Mankind hopes to foster life on Mars

Terraforming is not just a dream of science fiction.


Illustration by Trevor Lunde/THE CHIMES

Jacqueline Lewis, Writer

When most people consider life on Mars, they picture little green men — not humans beings. Where the idea of putting people on Mars was once a fantastical reach of science fiction, today the thought of sending mankind to Mars is an ambition much closer to reality.

More than Exploration

NASA issued a press release Sept. 28, 2015, confirming evidence of liquid water on the Red Planet. Not long after this discovery, the science fiction blockbuster “The Martian” was released, telling a story of an astronaut stranded on the hostile planet. But the excitement surrounding this stems from the narrative’s closeness to reality. The movie’s production involved significant collaboration with NASA, including setting the narrative in the 2030s — NASA’s actually projected time frame to put astronauts on Mars.

But the space industry has more than just exploration on its mind. It does not just want to put astronauts on Mars, but everyday people. Elon Musk, CEO of SpaceX, hopes to colonize Mars not with small groups, but with approximately a million people in order to have an effective infrastructure and workforce on the planet similar to Earth. The company is even coming incredibly close to designing reusable rockets in order to keep costs low for sending large numbers to Mars.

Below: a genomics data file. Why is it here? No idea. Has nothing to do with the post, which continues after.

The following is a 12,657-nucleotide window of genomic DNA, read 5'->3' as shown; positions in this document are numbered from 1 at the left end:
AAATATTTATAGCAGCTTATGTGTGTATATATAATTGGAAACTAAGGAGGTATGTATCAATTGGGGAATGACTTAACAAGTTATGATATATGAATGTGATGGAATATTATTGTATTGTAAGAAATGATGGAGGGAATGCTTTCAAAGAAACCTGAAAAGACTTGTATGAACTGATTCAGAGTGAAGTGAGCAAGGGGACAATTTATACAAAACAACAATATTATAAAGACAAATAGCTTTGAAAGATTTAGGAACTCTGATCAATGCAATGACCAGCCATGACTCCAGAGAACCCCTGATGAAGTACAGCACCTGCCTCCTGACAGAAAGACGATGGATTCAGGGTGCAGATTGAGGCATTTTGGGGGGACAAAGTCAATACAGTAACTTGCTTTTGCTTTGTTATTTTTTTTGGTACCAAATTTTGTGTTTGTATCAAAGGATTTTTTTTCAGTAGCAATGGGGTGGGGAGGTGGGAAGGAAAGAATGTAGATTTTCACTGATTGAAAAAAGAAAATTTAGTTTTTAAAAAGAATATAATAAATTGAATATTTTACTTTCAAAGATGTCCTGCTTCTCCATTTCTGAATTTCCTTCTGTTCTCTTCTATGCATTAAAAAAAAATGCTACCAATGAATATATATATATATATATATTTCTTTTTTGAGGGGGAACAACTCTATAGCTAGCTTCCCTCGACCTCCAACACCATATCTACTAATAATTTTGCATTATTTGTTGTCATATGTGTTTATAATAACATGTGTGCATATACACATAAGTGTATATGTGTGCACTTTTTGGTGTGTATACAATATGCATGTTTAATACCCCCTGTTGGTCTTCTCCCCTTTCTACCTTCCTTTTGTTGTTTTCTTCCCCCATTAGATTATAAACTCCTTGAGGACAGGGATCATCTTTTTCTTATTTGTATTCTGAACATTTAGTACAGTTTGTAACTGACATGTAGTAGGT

Unfortunately, liquid water and reusable rockets are not the only requirements for extraplanetary migration. To make the Red Planet habitable for mankind, a lot of work must still be done.

Yet, this extraordinary feat is actually plausible through a process called terraforming.

According to NASA, terraforming is “the process of transforming a hostile environment into one suitable for human life.” Thankfully, Mars is close enough in distance as well as in environment to act as a prime guinea pig for this process. However, this will not be easy.

Steps to Take

It will involve a long and complicated set of steps. After exploration and data collection, scientists must first make the atmosphere better suited for humans. To do this, they must send greenhouse gases like chlorofluorocarbons into the atmosphere. On Earth, these gases contribute to increases in the ozone layer, and it would do the same on Mars.

This would trap heat and cause the surface temperature to rise and vaporize carbon dioxide in the south polar cap. This process would introduce carbon dioxide into the atmosphere and cause an increase in temperature, eventually vaporizing the entire cap.

Liquid water would then raise the atmospheric pressure to that of Earth’s high mountains and would sustain human life. However, scientists would need to introduce more oxygen into the atmosphere by planting trees, which produce oxygen from carbon dioxide. This, over centuries, would make human life possible on our neighbor planet.


Today, mankind is taking the first exciting steps in our journey to Mars. Although there is still so much we have to do to expand into the solar system, we have the hope that one day being stranded on the red planet like our protagonist from “The Martian” will not be such a burden.

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